My gripe is that this misses a basic reality that most journalists face, that they know right well what territory they want to conquer: It’s called journalism, y’know, like doing stories, shooting videos, covering beats. Notwithstanding the power of Twitter/Facebook/liveblogging/extreme aggregation or any combination thereof, the self-contained “piece” of journalism remains the form the vast majority of people still rely on to get informed, educated, entertained. And by far, the most likely way to get paid for your journalistic work continues to be selling the sweat of your labors to a media outlet, either by the piece or by way of a salaried position. (For the record, having a fixed job doesn’t in itself make you fat or lazy or unethical. Indeed, it remains the most efficient path to the kind of honest/investigative/experimental work we used to call enterprise journalism, a term that both pre-dates and, a priori, produces more civic value than entrepreneurial journalism.)

Some like to celebrate the cases of those who have used the tools of new technology to carve out their own space and make major career leaps, unhindered by the conventions of traditional news business economics. But these exceptions continue to prove the rule: The vast majority of wannabe, would-be, once-were full-time journos — who work hard, have ideas and talent, and are willing to adapt to new platforms and technologies — are simply sliding down into that ever widening pool of underpaid piece workers, hired-gun press releasers, content-farm sharecroppers.

What may look like the golden new age of entrepreneurial journalism for the lucky few cannot hide the dark realities of bad-old freelancing for a growing proportion of those actually delivering the goods.

The cause, we all know well: The Internet-era business model for the industry just ain’t there yet, and probably won’t be for a good while. The risk, of course, is that the new landscape being tilled with the received wisdom that “anyone can do journalism” will wind up barren of anyone who can pay the bills doing journalism, the kind where news is gathered and sense is made of events in the places where they happen. We are in serious self-fulfilling prophecy territory.

Still, I would be a fool, on a number of levels, if I spent my energy trying to preserve or bring back the old labor model. But being flat in the middle of a do-or-die startup, I also have no choice but to think clearly about the way things are, rather than some idealized/demonized ideological view of where the industry is coming from, or going.

And that brings me back to those ever modest initial Worldcrunch payments. Yes, we have big plans to capture the proverbial “energy of the crowd.” But this particular project will not work without the steady/reliable/available labor of professionals. And so we must hope there is a model by which the talented and hungry (not starving!) will be able to stay in this line of work. Naturally, it will be different from the old labor model dominated by large staffs of fixed professionals. But it also cannot have “free” (or dirt cheap) as its baseline. This tweet was how it crystalized in my head just a week or two after we began paying journos: “Building a News company means having a vision for how journalists will earn a fair wage working for you.”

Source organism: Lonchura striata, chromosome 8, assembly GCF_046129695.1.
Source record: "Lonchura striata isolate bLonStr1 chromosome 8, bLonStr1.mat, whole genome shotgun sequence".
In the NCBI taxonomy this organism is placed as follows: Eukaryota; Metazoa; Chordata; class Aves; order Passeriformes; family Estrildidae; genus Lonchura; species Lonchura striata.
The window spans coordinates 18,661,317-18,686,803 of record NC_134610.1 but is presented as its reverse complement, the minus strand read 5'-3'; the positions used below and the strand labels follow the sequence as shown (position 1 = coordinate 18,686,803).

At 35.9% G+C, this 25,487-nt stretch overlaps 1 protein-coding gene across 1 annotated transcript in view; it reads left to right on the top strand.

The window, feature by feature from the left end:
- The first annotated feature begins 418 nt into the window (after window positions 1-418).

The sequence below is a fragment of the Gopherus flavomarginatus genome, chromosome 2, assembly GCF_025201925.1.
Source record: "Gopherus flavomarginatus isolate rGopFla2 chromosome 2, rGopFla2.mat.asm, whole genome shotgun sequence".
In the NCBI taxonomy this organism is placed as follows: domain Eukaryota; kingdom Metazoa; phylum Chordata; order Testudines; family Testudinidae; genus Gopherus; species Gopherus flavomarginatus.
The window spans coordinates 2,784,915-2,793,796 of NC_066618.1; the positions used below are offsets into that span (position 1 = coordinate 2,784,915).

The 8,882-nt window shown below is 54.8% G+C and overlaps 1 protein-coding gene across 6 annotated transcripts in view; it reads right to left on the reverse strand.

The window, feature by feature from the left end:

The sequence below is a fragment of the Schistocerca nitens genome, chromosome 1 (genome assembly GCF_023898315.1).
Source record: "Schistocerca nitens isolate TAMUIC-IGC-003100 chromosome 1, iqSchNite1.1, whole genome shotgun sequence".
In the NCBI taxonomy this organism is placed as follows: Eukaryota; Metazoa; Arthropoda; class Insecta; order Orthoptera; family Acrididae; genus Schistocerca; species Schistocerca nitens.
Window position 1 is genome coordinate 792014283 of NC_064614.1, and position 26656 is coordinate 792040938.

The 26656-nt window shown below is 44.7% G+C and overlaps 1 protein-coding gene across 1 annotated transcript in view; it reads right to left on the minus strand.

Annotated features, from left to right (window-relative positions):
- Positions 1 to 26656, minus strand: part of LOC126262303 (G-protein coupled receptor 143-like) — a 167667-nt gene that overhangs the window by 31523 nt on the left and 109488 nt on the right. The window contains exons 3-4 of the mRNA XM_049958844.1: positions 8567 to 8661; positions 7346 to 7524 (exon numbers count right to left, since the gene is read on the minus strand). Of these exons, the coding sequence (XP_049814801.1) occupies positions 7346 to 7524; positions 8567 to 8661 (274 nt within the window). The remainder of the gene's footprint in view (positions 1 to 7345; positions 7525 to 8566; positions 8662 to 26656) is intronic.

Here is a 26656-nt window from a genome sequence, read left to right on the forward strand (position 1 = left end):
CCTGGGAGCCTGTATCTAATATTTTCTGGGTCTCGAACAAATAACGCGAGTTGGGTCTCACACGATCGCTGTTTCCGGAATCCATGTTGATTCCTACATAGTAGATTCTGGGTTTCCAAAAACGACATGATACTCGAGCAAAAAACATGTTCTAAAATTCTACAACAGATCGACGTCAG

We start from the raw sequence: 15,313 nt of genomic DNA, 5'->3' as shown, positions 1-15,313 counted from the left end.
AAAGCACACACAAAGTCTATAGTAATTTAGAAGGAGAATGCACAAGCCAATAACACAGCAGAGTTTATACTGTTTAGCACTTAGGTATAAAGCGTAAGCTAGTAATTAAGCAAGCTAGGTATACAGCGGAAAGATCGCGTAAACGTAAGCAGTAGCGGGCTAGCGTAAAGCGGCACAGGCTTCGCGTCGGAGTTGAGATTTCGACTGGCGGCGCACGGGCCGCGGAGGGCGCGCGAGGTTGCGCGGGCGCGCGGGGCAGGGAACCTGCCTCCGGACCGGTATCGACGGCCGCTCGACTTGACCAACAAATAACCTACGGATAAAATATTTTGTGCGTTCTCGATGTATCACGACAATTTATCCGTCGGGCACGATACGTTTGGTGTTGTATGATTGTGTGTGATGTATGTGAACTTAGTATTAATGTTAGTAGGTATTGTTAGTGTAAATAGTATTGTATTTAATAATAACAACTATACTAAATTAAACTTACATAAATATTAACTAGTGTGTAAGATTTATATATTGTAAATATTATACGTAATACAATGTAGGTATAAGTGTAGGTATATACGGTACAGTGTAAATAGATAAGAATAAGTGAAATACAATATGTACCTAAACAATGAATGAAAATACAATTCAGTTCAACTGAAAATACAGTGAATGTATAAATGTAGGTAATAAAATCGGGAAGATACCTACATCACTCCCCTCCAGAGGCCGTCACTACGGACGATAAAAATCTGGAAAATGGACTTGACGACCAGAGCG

In just these first two months, when the early reality can’t match that “vision,” I am seeing how the journalists react (each, slightly differently!) to the work and the pay and the betting on our project’s future success. In the back-and-forth, we are coming up with new ideas about what and how stuff gets produced — and I see how it relates to renumeration. The shifting labor economics, indeed, will actually be part of how we shape both the business model and even the substance of the journalism we are producing. We must balance the need to bring great people into the fold with our own bootstrapped finances and future cost/revenue projections. We must be viable, in other words, or we will be providing no work for anyone.

It is clear that news and journalism are a different beast than just generic “content.” As a global news source, we have launched in this trial-by-fire moment of the rolling revolutions in the Arab world. We aren’t yet working directly with Arabic publications, but have gotten some great on-the ground stories and analysis translated from of our top European launch partners. We were also lucky enough to hook up with Kristen Gillespie, an Arabic (and French!) speaker, with 10 years of on-the-ground experience in the Middle East for the likes of CBS Radio, NPR and The Nation. With events unfolding fast, and the region’s media/information transforming before us, Kristen and I came up with this regular feature, Arabica, to give our readers a quick daily tour of what is being said/shared in Arabic. These items, like the pieces we are selecting/translating from the mainstream foreign-language media, must be accurate, reliable, accessible, interesting. They must also be timely. It is work for professionals. (The rubrique is also the kind of germ of an idea that comes in working/brainstorming in a team, rather than in isolation.)

I don’t know yet how we’re going to keep Kristen — or whether Kristen herself will even be able to continue to make a living in the news business. Don’t let the (temporary) influx into Cairo fool you: Kristen’s gigs from her base in Amman were gradually reduced and eliminated over the past few years, with one editor telling her “don’t call us unless Americans are killed.” In her desire to continue in this line of work, I am starting to get an idea how I might gauge my own entrepreneurial foray into the journalism business: We can consider Worldcrunch a success if we can build something that allows others to spend more and more of their time and energy focused on the business of producing the journalism itself.